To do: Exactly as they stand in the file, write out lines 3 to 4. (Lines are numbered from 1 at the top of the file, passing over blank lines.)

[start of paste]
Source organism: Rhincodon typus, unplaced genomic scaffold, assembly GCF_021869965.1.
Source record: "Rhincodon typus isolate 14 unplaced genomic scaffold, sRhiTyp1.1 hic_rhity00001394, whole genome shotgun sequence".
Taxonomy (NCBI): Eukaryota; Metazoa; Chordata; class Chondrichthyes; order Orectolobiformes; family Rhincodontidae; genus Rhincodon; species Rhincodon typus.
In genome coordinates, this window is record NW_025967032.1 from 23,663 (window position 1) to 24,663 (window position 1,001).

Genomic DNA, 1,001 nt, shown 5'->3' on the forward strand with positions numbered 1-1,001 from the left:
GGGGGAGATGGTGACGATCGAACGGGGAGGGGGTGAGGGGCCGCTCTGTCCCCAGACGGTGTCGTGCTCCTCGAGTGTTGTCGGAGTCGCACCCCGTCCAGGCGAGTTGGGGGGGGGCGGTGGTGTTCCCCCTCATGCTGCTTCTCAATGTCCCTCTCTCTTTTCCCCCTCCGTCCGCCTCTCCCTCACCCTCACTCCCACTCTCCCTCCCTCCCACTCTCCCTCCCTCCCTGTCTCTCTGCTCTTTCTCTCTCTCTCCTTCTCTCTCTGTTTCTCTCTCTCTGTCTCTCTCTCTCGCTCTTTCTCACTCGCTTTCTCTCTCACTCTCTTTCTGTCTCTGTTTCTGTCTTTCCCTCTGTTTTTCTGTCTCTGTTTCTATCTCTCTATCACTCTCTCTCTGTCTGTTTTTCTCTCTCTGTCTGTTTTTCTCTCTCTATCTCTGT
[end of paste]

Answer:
Taxonomy (NCBI): Eukaryota; Metazoa; Chordata; class Chondrichthyes; order Orectolobiformes; family Rhincodontidae; genus Rhincodon; species Rhincodon typus.
In genome coordinates, this window is record NW_025967032.1 from 23,663 (window position 1) to 24,663 (window position 1,001).